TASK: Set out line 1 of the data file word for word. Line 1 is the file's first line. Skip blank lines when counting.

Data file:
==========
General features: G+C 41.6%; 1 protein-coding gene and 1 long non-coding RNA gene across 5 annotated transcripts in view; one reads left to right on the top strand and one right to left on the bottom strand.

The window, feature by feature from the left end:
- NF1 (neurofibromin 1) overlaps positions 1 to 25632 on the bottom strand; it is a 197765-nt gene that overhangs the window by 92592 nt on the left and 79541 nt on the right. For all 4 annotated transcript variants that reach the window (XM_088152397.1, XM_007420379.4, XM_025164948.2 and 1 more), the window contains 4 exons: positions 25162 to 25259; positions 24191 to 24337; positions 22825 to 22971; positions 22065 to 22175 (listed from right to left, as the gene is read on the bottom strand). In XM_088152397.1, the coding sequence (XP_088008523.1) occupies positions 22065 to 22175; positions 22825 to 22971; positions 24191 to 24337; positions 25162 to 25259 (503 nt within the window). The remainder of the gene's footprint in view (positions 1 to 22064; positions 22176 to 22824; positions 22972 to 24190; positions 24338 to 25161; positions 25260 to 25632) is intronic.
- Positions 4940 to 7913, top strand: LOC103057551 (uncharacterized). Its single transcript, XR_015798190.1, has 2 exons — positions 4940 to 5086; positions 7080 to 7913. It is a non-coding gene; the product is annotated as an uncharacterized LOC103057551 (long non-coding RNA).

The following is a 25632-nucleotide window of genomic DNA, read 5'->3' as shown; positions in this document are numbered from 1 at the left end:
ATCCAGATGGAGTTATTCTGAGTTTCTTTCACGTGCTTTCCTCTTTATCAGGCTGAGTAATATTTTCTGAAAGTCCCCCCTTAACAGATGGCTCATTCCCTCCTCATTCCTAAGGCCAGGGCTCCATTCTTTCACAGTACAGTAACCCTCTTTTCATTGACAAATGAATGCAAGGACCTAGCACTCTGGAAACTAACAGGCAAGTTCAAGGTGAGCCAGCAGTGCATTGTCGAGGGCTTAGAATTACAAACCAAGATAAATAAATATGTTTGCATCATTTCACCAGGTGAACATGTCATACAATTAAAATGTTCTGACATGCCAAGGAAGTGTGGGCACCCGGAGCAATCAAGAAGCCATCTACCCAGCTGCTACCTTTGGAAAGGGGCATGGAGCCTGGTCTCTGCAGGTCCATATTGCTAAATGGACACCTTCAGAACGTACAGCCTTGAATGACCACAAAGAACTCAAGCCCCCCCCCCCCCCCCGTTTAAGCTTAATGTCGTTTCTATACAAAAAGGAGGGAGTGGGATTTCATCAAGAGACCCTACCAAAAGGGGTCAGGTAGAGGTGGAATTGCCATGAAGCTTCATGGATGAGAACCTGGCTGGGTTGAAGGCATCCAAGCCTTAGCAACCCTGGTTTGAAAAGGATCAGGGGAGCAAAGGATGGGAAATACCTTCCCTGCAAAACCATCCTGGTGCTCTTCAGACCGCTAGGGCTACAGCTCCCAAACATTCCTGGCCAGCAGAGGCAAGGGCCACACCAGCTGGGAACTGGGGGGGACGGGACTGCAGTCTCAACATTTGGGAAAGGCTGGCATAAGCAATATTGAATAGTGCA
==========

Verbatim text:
General features: G+C 41.6%; 1 protein-coding gene and 1 long non-coding RNA gene across 5 annotated transcripts in view; one reads left to right on the top strand and one right to left on the bottom strand.